12.01.2009

NY Times Article: Plodders Have a Place

In case you haven't read it, the New York Times published a story featured around the opinion of Adrienne Wald, the women’s cross-country coach at the College of New Rochelle, regarding "plodders" finishing marathons. I will not try to summarize her words so that I do not mis-speak for her, but simply allow you to read the article written by Juliet Macur. The link is below:

Plodders Have a Place, but Is It in a Marathon?

Today, US Olympian and running icon Jeff Galloway posted his response on his blog and I would like to share it:

My response to the NY Times article: Plodders Have a Place, but Is It in a Marathon?

I'm simply placing both opinions out there and will elaborate on my stance later in the week. Please feel free to share any thoughts in the comments section on the blog or as many of you like to, on Facebook.

1 comment:

Erin Rae said...

I don't begrudge anyone a marathon finish! If marathon entry is open to anyone, then anyone should be allowed to finish in the time that it takes them.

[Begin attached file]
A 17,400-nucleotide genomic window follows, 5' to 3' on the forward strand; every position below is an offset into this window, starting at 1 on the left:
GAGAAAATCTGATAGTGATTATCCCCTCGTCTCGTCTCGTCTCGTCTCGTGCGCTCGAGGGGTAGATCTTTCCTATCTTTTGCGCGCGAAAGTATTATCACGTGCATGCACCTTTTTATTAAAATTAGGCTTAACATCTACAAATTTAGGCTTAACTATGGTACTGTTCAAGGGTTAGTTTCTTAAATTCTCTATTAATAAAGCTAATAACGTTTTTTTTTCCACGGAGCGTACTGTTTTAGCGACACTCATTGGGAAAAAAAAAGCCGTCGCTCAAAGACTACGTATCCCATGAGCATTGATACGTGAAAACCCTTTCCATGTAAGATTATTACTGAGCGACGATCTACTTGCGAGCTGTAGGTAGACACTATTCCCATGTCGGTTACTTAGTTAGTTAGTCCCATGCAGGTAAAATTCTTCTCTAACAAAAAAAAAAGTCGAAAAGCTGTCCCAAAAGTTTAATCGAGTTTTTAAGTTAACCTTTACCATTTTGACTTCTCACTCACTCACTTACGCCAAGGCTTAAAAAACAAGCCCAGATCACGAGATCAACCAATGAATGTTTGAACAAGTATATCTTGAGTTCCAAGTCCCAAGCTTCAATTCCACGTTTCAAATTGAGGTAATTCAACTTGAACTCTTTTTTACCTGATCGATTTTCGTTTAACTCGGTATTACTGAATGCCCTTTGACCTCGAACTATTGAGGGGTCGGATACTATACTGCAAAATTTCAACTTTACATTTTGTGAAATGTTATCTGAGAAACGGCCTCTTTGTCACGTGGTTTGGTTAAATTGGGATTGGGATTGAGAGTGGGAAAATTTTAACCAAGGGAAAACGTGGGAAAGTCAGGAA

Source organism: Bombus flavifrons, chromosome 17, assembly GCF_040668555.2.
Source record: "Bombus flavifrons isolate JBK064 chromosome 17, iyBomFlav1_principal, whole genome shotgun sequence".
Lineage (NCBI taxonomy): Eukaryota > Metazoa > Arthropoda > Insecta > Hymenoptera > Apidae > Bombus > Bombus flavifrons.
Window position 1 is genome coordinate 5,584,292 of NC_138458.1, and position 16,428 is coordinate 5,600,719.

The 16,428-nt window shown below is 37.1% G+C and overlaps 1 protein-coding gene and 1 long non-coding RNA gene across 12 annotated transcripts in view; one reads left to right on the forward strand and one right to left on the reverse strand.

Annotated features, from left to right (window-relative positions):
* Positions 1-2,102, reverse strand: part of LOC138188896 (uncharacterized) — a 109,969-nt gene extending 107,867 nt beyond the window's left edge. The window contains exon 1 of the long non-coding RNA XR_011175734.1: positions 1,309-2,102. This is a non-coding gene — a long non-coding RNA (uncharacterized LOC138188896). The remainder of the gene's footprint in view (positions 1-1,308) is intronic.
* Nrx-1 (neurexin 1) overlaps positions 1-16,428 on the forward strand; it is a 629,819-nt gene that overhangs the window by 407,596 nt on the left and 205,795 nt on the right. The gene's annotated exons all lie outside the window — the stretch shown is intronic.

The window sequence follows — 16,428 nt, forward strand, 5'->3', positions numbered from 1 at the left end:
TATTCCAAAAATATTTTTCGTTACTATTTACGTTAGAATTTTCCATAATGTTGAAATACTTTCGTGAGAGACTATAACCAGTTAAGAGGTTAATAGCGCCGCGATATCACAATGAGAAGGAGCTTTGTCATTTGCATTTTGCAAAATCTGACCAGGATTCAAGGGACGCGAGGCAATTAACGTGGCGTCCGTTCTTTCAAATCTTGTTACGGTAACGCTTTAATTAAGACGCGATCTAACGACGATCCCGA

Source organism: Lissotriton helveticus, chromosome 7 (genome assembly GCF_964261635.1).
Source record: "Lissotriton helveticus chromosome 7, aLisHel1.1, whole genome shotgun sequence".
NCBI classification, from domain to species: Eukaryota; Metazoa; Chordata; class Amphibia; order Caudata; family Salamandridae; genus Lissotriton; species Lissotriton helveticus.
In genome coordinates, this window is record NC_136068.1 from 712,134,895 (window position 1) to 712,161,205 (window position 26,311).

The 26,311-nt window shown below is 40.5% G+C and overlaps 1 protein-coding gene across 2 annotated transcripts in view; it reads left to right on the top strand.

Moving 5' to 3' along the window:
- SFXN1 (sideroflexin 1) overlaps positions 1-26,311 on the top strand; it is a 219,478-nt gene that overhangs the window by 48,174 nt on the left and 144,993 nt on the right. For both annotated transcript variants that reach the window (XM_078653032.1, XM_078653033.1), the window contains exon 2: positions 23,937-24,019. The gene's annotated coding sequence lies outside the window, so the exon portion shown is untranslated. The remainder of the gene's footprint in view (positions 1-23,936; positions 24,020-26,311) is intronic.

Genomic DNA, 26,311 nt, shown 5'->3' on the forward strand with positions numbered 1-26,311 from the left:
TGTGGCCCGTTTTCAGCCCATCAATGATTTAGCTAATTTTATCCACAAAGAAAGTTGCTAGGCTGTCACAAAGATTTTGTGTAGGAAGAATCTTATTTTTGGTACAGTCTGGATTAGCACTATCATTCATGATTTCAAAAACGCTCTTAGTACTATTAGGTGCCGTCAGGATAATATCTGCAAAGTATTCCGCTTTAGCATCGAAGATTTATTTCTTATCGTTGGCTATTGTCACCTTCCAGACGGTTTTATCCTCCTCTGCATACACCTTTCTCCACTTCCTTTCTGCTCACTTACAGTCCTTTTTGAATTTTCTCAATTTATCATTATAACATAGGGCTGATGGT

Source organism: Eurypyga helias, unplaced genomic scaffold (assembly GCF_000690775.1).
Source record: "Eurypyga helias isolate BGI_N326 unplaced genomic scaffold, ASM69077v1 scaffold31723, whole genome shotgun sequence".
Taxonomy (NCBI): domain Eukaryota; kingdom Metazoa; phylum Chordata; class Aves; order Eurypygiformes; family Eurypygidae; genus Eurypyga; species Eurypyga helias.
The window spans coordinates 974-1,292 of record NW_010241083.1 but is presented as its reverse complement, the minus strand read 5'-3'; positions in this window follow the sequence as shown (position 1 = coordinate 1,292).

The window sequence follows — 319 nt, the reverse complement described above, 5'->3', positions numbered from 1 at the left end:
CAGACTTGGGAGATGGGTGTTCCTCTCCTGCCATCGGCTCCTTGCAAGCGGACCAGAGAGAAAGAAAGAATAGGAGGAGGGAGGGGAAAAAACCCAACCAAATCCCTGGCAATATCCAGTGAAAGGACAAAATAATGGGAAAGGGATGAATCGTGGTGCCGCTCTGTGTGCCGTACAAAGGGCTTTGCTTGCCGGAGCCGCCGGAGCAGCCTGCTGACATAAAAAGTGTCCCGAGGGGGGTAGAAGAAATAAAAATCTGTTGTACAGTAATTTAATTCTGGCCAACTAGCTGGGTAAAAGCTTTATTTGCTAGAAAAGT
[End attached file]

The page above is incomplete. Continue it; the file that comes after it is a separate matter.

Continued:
From a race director standpoint (I am on the Board of Directors for the Arizona Road Racers) I can see how an 8-hour finisher could have hugely negative impacts on funding events for the reasons explained in the article. However, from a purely public relations standpoint, no one is looking at the last person to cross the finish line so there really is no negative effect on the "sanctity" of the marathon and it's elite status. People in general will always remember the fastest runners, while the people who come in last really only care that they finished at all. What harm is it to anyone?

To me it's always about finishing. I find myself constantly saying "I'm in it to finish." Then, I'm always surprised by how fast I am, even if it's just two minutes faster than the time before. The awesome thing about running in organized races is the sense of personal achievement. I'm never running against other people, it's always me vs. me.

The response in Jeff Galloway's blog really sums it up: "I've spoken to hundreds of very accomplished people (CEOs, engineers, inventors, artists, professors, even professionals in other sports) who place the finishing of a marathon at the top of their list of lifetime achievements."

If you're so competitive about running that you can't handle the "slow" people, then set your sights on the Olympics! Honestly, do you think someone like Paula Radcliffe gives a hoot about how long it takes someone to finish a marathon?

I could go on and on with comments but I'm going to stop now. I'm sure others will chime in and then I'll get to continue. :-) Great post!!